Georgiana Derwent’s Oxford Blood, published October 2012, is the first book in The Cavaliers, a trilogy about an elite society of vampires based at Oxford University. The story of Harriet, the main character, is loosely based on the author’s time at Oxford University, where she read History, which provides a solid basis for the setting of the story and its historical background.
And that’s important, because when the story dips into the past the writing comes alive with passion and detail. I’ve said this before, but vampire novels give an almost unique opportunity to blend past and present, to bring history to life. How wonderful it is to have an author who combines a love of vampires with a history of History.
An Uneasy Marriage
Oxford Blood is an uneasy marriage of two stories. The first is Harriet’s first year at Oxford University and gives the reader a peek into that world of tradition and privilege, of history and politics, and thus the book (ignoring the Prologue) spans the academic year. The second is the story of the Cavaliers, an elite society of vampires. Both stories are interesting in themselves, and their union has great potential – but there is a difficulty also.
The discovery that vampires are real should be life-altering. Reality as you know and understand it, safe and predictable, suddenly becomes a terrifying unknown. Buffy the Vampire Slayer, which has a similar marriage of mundane reality with demonic craziness, embraces this conflict, and does so by having a group of people all facing the new reality together. Xander, Willow and Giles bring different perspectives that enable discussion and argument, without which Buffy the Vampire Slayer would have been just a girl-meets-vampire story.
In Oxford Blood, Harriet has no gang to support her, so the only person asking the questions that the reader wants to ask is Harriet herself – and, rather frustratingly, she doesn’t. After the initial shock of discovery, she settles back into her usual life, quite accepting the existence and nature of vampires, only occasionally expressing fear or horror, almost indifferent to their blood-drinking, and bizarrely incurious about what they are exactly.
The Prologue creates tension by letting the reader know a horrifying secret that Harriet is unaware of, and it’s an almost wilful blindness.
The Inconsistent English
I have a lot of respect for people who use words like ‘luxuriate’, but the book really needs an editorial review for grammar, and there’s at least one glaring continuity error (Crispin’s mysterious resurrection).
There are a number of typos (e.g., ‘eat’ instead of ‘ate’ – evil spellchecker problem), inconsistencies and grammatical errors (especially apostrophes, but I am unhappy about commas as well) that need to be fixed. For example: is it The Porter’s Lodge, or just the porters’ lodge, or some other variation? It’s a minor but persistent distraction.
And then there’s ‘whilst’…
Let’s talk, for a while, about ‘whilst’…
To some ears, ‘whilst’ sounds old or posh, or even ‘quaint and British’. Some people see no distinction in meaning between ‘while’ and ‘whilst’, whereas some will happily provide examples of the different uses of the two words – to some extent it’s a dialect thing, but I think there are people (and I’m not thinking of anyone in particular) who use ‘whilst’ out of confusion or a desire to sound more sophisticated. (Lots of discussion on the web, including: What is the difference between while and whilst?)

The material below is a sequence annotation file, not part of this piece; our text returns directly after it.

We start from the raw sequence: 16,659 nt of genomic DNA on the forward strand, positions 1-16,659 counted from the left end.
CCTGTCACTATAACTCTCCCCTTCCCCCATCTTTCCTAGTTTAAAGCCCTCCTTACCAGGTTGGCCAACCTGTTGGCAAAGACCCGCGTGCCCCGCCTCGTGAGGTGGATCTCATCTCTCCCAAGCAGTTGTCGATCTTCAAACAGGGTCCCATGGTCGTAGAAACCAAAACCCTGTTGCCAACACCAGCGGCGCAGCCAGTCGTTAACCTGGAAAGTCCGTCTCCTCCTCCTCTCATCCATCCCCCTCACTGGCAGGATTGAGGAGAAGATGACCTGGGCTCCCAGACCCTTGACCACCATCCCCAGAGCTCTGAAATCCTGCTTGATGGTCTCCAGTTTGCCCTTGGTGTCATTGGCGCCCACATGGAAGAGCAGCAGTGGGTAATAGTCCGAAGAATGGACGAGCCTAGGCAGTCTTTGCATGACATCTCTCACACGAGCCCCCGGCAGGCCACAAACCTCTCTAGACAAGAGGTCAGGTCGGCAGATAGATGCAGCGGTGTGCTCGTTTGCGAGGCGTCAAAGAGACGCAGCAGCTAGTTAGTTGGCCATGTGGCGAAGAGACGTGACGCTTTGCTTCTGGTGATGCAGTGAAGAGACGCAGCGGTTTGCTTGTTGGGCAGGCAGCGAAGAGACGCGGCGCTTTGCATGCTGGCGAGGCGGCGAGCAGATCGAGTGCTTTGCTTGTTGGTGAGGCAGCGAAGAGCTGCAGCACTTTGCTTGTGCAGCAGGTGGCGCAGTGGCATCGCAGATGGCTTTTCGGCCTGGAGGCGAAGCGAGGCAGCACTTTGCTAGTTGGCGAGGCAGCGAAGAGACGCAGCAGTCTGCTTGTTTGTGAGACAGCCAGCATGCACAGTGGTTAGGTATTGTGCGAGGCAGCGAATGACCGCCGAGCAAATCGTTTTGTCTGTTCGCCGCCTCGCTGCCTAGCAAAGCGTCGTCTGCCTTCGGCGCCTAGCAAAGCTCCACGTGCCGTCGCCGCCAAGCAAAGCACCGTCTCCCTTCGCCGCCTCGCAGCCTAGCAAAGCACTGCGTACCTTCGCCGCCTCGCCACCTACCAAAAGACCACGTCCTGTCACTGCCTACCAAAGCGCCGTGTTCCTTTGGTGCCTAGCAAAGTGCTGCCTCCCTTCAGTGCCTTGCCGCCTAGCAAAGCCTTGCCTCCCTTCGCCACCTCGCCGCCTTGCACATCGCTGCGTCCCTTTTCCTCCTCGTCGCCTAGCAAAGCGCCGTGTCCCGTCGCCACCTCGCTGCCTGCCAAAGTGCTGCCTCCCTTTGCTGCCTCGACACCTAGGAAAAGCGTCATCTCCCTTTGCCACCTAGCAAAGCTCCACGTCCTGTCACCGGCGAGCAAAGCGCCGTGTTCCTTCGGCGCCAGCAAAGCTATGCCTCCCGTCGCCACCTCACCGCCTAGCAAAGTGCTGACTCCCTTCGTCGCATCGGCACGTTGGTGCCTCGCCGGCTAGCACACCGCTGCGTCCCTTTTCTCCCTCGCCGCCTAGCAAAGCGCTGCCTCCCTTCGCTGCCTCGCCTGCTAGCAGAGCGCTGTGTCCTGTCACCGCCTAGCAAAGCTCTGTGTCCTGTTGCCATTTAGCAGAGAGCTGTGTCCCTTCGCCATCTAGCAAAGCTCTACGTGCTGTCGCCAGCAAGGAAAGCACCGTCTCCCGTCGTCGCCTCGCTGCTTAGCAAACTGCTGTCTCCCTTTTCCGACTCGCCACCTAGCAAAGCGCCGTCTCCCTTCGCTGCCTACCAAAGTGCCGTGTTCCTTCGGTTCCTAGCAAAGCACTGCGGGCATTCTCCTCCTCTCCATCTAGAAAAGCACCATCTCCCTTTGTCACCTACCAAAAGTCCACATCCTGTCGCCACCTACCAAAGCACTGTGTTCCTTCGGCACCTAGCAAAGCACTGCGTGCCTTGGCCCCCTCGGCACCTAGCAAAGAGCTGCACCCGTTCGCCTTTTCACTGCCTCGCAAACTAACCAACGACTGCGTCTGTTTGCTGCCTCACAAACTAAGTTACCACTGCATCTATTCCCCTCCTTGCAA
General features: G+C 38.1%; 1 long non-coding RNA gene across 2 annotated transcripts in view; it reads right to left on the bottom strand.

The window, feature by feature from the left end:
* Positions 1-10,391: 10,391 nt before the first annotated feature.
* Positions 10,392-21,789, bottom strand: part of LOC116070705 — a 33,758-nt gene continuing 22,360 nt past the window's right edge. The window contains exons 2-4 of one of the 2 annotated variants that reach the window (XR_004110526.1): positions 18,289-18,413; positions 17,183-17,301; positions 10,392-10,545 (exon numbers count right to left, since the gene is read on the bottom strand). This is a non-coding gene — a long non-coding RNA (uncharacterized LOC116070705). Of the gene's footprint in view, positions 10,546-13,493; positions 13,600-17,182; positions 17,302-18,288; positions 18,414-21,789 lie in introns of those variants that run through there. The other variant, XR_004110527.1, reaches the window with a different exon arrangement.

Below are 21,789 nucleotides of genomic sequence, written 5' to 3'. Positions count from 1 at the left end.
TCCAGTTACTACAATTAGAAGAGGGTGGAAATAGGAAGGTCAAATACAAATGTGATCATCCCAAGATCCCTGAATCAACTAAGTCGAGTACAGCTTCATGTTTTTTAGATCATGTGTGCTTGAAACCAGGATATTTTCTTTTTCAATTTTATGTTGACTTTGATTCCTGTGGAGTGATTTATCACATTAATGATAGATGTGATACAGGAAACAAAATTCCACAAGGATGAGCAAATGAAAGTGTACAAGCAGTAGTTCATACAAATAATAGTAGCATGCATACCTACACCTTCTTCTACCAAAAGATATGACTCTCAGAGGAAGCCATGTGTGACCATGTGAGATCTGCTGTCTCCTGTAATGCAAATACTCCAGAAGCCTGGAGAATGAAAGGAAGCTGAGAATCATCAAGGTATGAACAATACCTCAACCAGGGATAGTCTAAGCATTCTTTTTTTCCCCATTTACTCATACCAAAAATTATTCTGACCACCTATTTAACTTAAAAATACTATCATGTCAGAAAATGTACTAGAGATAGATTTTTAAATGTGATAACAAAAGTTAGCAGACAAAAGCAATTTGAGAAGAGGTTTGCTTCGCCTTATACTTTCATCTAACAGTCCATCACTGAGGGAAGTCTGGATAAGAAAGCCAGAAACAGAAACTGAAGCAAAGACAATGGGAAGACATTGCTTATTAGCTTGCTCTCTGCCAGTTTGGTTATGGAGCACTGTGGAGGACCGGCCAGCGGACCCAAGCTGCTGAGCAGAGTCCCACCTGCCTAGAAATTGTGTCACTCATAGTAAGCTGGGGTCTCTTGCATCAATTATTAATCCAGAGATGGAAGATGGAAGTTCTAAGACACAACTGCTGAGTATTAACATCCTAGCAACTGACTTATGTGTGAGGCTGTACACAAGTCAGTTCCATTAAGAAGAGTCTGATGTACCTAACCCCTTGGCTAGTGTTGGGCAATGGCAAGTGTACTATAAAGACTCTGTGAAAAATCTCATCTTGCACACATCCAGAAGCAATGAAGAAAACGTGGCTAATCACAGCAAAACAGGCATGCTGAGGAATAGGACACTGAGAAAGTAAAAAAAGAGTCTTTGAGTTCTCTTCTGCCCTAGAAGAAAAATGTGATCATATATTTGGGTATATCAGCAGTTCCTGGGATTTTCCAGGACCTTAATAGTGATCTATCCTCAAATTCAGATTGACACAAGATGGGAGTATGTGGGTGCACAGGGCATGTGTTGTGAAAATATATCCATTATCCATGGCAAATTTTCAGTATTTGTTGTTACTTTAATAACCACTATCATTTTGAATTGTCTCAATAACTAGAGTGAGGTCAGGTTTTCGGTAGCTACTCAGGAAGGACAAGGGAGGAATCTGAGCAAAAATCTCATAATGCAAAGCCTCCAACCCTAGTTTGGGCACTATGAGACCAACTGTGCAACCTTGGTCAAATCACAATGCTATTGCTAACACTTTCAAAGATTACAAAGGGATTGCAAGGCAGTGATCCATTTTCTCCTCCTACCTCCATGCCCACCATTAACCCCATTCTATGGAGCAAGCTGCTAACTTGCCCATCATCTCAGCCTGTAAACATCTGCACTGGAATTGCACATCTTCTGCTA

Personally I don’t distinguish between them in meaning, but in my writing, and when editing, I will always prefer ‘while’ to ‘whilst’. What’s interesting, though, is that I prefer ‘amongst’ and ‘amidst’ to ‘among’ and ‘amid’.
In Kings of Infinite Space I used ‘amongst’ 41 times and ‘among’ only 1 time, and I see no reason why that one exception couldn’t be changed. In Suzie and the Monsters I used ‘amongst’ twice and ‘among’ once, again with no obvious reason for the variation – it could be related to the following word, or it could be whether it’s amongst physical objects or among a number of more abstract ideas: There are a few things for which I am grateful to my husband, chief among them being…
I don’t see ‘whilst’ as wrong, and there are phrases where I think I prefer it (although that statement, whilst true, does leave me struggling to find more than one example), but I do have a problem with it. I think it’s the rhythm of the word. Although both ‘while’ and ‘whilst’ are monosyllabic, ‘while’ has a gentle sound that evokes the passage of time, unlike ‘whilst’ which has a sharp elasticity, more evocative of a snarling bullwhip.
Georgiana Derwent clearly prefers ‘whilst’ and, with one odd exception, uses ‘while’ only in phrases like ‘in a while’ where ‘whilst’ simply wouldn’t work. The only reason I mention it is that the bullwhip keeps snagging at my attention: ‘Oh, she’s used “whilst” again.’
(All this is just a curious aside. It would, of course, be absurd to rate a book based on the use of ‘whilst’.)
Despite these problems, I did enjoy reading Oxford Blood and I’m curious to see what happens in the next book.